By Doug Gibson
I had the opportunity to watch -- again -- the 1946 Bud Abbott and Lou Costello ghost romp, "The Time of Their Lives." It's one of the comedy pair's more sophisticated, often witty films, and has aged very well. I'd rank it just below "Abbott & Costello Meet Frankenstein" in the duo's fantasy comedies and it's also one of the top 5 or 6 films the pair made.
What's interesting is that the film was a financial loser for Bud and Lou in 1946, although it did better when re-released five years later. One reason may be been because Bud and Lou were feuding at the time the film was made. As a result, the pair didn't play companions in "The Time of Their Lives" but separate character who barely share any dialogue together in the film. However, Lou's character -- playing a ghost -- does get to push around Bud's hapless modern-day psychiatrist.
But to the plot: It's 1780, and Lou plays Horation Primm, a poor tinker who has a letter of recommendation from General George Washington. He arrives at the estate of Tom Danbury, hoping to use the letter to win approval to marry one of Danbury's maids, Nora (Anne Gillis). However, the Danbury House butler, Cuthbert Greenway (Abbott) manages to shove the tinker in a large drawer for a while.
Meanwhile, evidence is emerging that Master Tom Danbury is a traitor, ready to assist Benedict Arnold. Nora finds this out and is briefly captured. Horatio's letter is hidden in a mantel clock on the estate. Danbury's fiance, Melody (played by Marjorie Reynolds) learns of Tom's treachery. She grabs the tinker Horatio and attempts to flee on horses to get help. However, in a misunderstanding, troops sent to capture Danbury shoot and kill Horatio and Melody. The now-dead pair, camaflouged by their riding clothing, are casually tossed in the well with a curse that they will never be allowed to leave the Danbury estate -- now burning -- until they can clear their names. There is a funny scene where Melody and Horatio discover they are ghosts.
The plot moves forward to 165 years later, with ghosts Melody and Horation living their long existence, unable to leave the estate, which has been rebuilt -- with almost all of the original furniture, saved from the burning, now in the new home. There is a funny scene where Melody makes a playful romantic move on Costello's tinker, only to push him off their tree when he admits that all he wants is to have his back scratched.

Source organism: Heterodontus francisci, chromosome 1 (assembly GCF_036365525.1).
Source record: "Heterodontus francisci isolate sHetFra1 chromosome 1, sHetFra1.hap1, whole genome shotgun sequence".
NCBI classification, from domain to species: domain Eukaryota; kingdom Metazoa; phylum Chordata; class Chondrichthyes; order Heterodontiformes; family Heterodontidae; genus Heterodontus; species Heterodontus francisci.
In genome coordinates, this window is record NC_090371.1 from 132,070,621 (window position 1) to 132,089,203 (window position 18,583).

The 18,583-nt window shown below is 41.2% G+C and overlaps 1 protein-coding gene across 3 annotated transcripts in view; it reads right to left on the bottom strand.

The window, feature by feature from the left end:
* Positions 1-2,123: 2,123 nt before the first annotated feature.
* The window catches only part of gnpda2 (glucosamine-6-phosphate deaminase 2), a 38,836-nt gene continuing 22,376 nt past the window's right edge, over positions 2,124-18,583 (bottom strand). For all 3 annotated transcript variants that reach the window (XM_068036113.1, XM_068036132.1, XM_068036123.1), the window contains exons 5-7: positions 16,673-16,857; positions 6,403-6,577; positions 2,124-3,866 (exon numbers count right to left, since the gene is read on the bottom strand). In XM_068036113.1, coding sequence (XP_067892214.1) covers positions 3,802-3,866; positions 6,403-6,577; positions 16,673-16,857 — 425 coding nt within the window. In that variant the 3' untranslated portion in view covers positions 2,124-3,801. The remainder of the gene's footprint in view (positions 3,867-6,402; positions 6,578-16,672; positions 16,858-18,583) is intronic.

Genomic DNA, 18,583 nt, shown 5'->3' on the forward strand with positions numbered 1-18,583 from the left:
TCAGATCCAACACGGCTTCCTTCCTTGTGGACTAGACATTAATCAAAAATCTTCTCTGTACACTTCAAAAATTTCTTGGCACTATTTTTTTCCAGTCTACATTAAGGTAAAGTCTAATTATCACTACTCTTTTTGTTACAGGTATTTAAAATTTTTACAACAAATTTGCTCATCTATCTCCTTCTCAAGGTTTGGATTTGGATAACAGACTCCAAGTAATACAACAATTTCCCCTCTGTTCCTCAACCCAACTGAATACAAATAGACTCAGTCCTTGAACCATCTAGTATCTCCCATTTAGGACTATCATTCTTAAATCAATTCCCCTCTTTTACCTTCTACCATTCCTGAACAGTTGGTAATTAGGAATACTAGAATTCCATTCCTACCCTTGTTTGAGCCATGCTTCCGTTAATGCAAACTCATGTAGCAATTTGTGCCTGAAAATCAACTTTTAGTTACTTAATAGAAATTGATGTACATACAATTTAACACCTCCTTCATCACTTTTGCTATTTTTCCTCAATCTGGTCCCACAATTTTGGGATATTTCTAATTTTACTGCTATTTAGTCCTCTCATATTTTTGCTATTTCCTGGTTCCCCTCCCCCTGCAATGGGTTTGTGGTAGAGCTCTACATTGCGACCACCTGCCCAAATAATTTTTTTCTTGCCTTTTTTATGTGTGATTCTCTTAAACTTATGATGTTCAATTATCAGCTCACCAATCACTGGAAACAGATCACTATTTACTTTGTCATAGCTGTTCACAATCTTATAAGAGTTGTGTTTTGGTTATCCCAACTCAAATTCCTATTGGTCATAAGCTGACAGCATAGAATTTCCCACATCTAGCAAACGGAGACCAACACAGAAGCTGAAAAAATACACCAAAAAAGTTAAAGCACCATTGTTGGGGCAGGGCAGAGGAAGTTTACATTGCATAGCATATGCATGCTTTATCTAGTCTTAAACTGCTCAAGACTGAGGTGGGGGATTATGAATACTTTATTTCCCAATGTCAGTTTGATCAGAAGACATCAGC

It doesn't take long for the new owners and visitors at the home, which includes psychiatrist, Dr. Ralph Greenway, the butler's descendent, played, of course by Abbott, to learn that ghosts are haunting the home and want to convey a message. With the help of a housekeeper, Emily, played somberly by Gale Sondergaard, a seance is conducted where ghosts Melody and Horace get the message across that they need General Washington's note to clear their names and be allowed into heaven, where Horace can reunite with Nora, and Melody with Tom ... who we have learned, later renounced his treachery and became a good patriot.
The casting is superb. John Shelton plays Sheldon Gage, the new owner of the estate. Lynn Baggett is great as his fiancee, June, and wisecracking Binnie Barnes is very witty as wisecracking Aunt Millie, who psychiatrist Greenway sort of secretely has the hots for. Scenes of ghosts Horatio and Melody learning about electricity, phones and the radio are funny. Costello has a field day pushing around the scared descendent of his one-time romantic rival Cuthbert. There is also a funny scene where Abbott's psychiatrist, remorseful over his ancestor's mistreatment of Horatio, steals the original clock from a museum and in a wild chase on the Danbury estate, tries to elude the police while attempting to unlock the secret compartment that hides the Washington letter.
I can't highly recommend this film enough. It's a high-brow version of Abbott and Costello. To me it plays like a suspenseful, funny spoof of that era's genre ghost films, such as "The Uninvited." Despite the real-life tensions between the stars in 1945-1946 -- at one point Costello walked off the set, insisting he should play Abbott's role -- there's no evidence of tension between the two. Their performances are splendid and the comic timing superb. The 82-minute film was directed by Charles Barton.